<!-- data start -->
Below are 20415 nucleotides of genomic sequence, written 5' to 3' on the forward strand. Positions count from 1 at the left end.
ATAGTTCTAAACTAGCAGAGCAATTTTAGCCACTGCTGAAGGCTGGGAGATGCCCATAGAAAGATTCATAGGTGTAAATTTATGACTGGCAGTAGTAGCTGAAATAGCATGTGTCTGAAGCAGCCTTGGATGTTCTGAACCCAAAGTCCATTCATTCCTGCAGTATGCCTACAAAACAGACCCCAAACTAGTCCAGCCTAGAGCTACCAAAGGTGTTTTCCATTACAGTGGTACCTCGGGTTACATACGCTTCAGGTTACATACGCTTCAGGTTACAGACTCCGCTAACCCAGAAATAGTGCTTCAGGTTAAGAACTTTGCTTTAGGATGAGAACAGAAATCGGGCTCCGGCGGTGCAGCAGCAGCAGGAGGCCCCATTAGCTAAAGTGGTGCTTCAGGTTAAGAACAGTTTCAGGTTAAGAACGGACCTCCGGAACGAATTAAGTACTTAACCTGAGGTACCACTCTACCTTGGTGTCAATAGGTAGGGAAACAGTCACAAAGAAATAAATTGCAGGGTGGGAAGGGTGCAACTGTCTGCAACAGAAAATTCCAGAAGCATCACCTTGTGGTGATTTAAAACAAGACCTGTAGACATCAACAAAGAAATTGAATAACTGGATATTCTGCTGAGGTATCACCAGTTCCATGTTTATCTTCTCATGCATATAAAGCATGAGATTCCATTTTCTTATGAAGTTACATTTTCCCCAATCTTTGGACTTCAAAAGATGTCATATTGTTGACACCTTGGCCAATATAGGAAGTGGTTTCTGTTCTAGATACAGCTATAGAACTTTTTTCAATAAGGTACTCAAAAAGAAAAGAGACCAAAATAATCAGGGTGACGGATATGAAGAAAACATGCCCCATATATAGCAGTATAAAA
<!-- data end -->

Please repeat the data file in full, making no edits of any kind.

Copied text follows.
Below are 20415 nucleotides of genomic sequence, written 5' to 3' on the forward strand. Positions count from 1 at the left end.
ATAGTTCTAAACTAGCAGAGCAATTTTAGCCACTGCTGAAGGCTGGGAGATGCCCATAGAAAGATTCATAGGTGTAAATTTATGACTGGCAGTAGTAGCTGAAATAGCATGTGTCTGAAGCAGCCTTGGATGTTCTGAACCCAAAGTCCATTCATTCCTGCAGTATGCCTACAAAACAGACCCCAAACTAGTCCAGCCTAGAGCTACCAAAGGTGTTTTCCATTACAGTGGTACCTCGGGTTACATACGCTTCAGGTTACATACGCTTCAGGTTACAGACTCCGCTAACCCAGAAATAGTGCTTCAGGTTAAGAACTTTGCTTTAGGATGAGAACAGAAATCGGGCTCCGGCGGTGCAGCAGCAGCAGGAGGCCCCATTAGCTAAAGTGGTGCTTCAGGTTAAGAACAGTTTCAGGTTAAGAACGGACCTCCGGAACGAATTAAGTACTTAACCTGAGGTACCACTCTACCTTGGTGTCAATAGGTAGGGAAACAGTCACAAAGAAATAAATTGCAGGGTGGGAAGGGTGCAACTGTCTGCAACAGAAAATTCCAGAAGCATCACCTTGTGGTGATTTAAAACAAGACCTGTAGACATCAACAAAGAAATTGAATAACTGGATATTCTGCTGAGGTATCACCAGTTCCATGTTTATCTTCTCATGCATATAAAGCATGAGATTCCATTTTCTTATGAAGTTACATTTTCCCCAATCTTTGGACTTCAAAAGATGTCATATTGTTGACACCTTGGCCAATATAGGAAGTGGTTTCTGTTCTAGATACAGCTATAGAACTTTTTTCAATAAGGTACTCAAAAAGAAAAGAGACCAAAATAATCAGGGTGACGGATATGAAGAAAACATGCCCCATATATAGCAGTATAAAA